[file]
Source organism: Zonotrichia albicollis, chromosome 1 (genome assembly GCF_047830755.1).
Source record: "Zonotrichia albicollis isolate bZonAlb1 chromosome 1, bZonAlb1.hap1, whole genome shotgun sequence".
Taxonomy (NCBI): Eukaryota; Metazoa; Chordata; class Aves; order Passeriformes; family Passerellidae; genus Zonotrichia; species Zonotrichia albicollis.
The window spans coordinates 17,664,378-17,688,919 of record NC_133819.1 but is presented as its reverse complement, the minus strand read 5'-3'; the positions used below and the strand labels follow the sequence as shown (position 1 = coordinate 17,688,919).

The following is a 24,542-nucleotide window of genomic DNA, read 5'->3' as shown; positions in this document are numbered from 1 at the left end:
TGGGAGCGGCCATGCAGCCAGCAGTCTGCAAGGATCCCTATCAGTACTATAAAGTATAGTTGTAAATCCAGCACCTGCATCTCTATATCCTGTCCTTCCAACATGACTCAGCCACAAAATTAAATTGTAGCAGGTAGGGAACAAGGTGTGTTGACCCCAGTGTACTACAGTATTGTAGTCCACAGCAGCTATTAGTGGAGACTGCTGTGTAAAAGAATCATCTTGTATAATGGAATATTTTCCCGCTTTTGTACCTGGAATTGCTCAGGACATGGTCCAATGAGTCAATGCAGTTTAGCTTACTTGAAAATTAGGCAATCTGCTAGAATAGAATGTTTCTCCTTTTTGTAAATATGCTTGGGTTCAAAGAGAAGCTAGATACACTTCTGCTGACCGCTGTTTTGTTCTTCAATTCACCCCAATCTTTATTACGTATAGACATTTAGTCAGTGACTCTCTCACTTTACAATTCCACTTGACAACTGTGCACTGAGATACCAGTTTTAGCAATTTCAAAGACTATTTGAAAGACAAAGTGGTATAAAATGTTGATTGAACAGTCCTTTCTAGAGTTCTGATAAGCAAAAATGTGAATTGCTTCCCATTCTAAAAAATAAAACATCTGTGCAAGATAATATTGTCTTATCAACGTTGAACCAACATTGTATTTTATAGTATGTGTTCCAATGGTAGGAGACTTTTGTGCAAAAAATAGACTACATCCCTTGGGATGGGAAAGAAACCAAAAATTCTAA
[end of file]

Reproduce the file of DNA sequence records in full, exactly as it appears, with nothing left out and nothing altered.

Source organism: Zonotrichia albicollis, chromosome 1 (genome assembly GCF_047830755.1).
Source record: "Zonotrichia albicollis isolate bZonAlb1 chromosome 1, bZonAlb1.hap1, whole genome shotgun sequence".
Taxonomy (NCBI): Eukaryota; Metazoa; Chordata; class Aves; order Passeriformes; family Passerellidae; genus Zonotrichia; species Zonotrichia albicollis.
The window spans coordinates 17,664,378-17,688,919 of record NC_133819.1 but is presented as its reverse complement, the minus strand read 5'-3'; the positions used below and the strand labels follow the sequence as shown (position 1 = coordinate 17,688,919).

The following is a 24,542-nucleotide window of genomic DNA, read 5'->3' as shown; positions in this document are numbered from 1 at the left end:
TGGGAGCGGCCATGCAGCCAGCAGTCTGCAAGGATCCCTATCAGTACTATAAAGTATAGTTGTAAATCCAGCACCTGCATCTCTATATCCTGTCCTTCCAACATGACTCAGCCACAAAATTAAATTGTAGCAGGTAGGGAACAAGGTGTGTTGACCCCAGTGTACTACAGTATTGTAGTCCACAGCAGCTATTAGTGGAGACTGCTGTGTAAAAGAATCATCTTGTATAATGGAATATTTTCCCGCTTTTGTACCTGGAATTGCTCAGGACATGGTCCAATGAGTCAATGCAGTTTAGCTTACTTGAAAATTAGGCAATCTGCTAGAATAGAATGTTTCTCCTTTTTGTAAATATGCTTGGGTTCAAAGAGAAGCTAGATACACTTCTGCTGACCGCTGTTTTGTTCTTCAATTCACCCCAATCTTTATTACGTATAGACATTTAGTCAGTGACTCTCTCACTTTACAATTCCACTTGACAACTGTGCACTGAGATACCAGTTTTAGCAATTTCAAAGACTATTTGAAAGACAAAGTGGTATAAAATGTTGATTGAACAGTCCTTTCTAGAGTTCTGATAAGCAAAAATGTGAATTGCTTCCCATTCTAAAAAATAAAACATCTGTGCAAGATAATATTGTCTTATCAACGTTGAACCAACATTGTATTTTATAGTATGTGTTCCAATGGTAGGAGACTTTTGTGCAAAAAATAGACTACATCCCTTGGGATGGGAAAGAAACCAAAAATTCTAA